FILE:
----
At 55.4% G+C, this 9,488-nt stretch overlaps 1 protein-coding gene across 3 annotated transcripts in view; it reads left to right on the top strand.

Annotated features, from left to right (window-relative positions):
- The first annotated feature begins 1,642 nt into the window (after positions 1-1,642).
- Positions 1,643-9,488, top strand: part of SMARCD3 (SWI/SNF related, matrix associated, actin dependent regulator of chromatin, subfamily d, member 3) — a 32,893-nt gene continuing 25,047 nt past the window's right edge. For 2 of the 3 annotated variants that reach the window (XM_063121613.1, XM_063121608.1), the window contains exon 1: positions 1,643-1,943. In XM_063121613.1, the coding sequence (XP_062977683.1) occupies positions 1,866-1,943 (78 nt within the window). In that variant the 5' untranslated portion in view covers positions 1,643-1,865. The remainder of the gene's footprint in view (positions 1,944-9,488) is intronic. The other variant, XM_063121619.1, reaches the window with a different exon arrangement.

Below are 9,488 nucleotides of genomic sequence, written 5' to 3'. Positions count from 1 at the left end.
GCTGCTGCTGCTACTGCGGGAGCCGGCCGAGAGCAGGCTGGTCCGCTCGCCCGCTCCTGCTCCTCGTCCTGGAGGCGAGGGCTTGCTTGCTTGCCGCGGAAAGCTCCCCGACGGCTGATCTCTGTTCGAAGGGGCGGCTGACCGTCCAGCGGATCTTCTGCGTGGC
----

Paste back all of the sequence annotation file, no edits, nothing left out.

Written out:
At 55.4% G+C, this 9,488-nt stretch overlaps 1 protein-coding gene across 3 annotated transcripts in view; it reads left to right on the top strand.

Annotated features, from left to right (window-relative positions):
- The first annotated feature begins 1,642 nt into the window (after positions 1-1,642).
- Positions 1,643-9,488, top strand: part of SMARCD3 (SWI/SNF related, matrix associated, actin dependent regulator of chromatin, subfamily d, member 3) — a 32,893-nt gene continuing 25,047 nt past the window's right edge. For 2 of the 3 annotated variants that reach the window (XM_063121613.1, XM_063121608.1), the window contains exon 1: positions 1,643-1,943. In XM_063121613.1, the coding sequence (XP_062977683.1) occupies positions 1,866-1,943 (78 nt within the window). In that variant the 5' untranslated portion in view covers positions 1,643-1,865. The remainder of the gene's footprint in view (positions 1,944-9,488) is intronic. The other variant, XM_063121619.1, reaches the window with a different exon arrangement.

Below are 9,488 nucleotides of genomic sequence, written 5' to 3'. Positions count from 1 at the left end.
GCTGCTGCTGCTACTGCGGGAGCCGGCCGAGAGCAGGCTGGTCCGCTCGCCCGCTCCTGCTCCTCGTCCTGGAGGCGAGGGCTTGCTTGCTTGCCGCGGAAAGCTCCCCGACGGCTGATCTCTGTTCGAAGGGGCGGCTGACCGTCCAGCGGATCTTCTGCGTGGC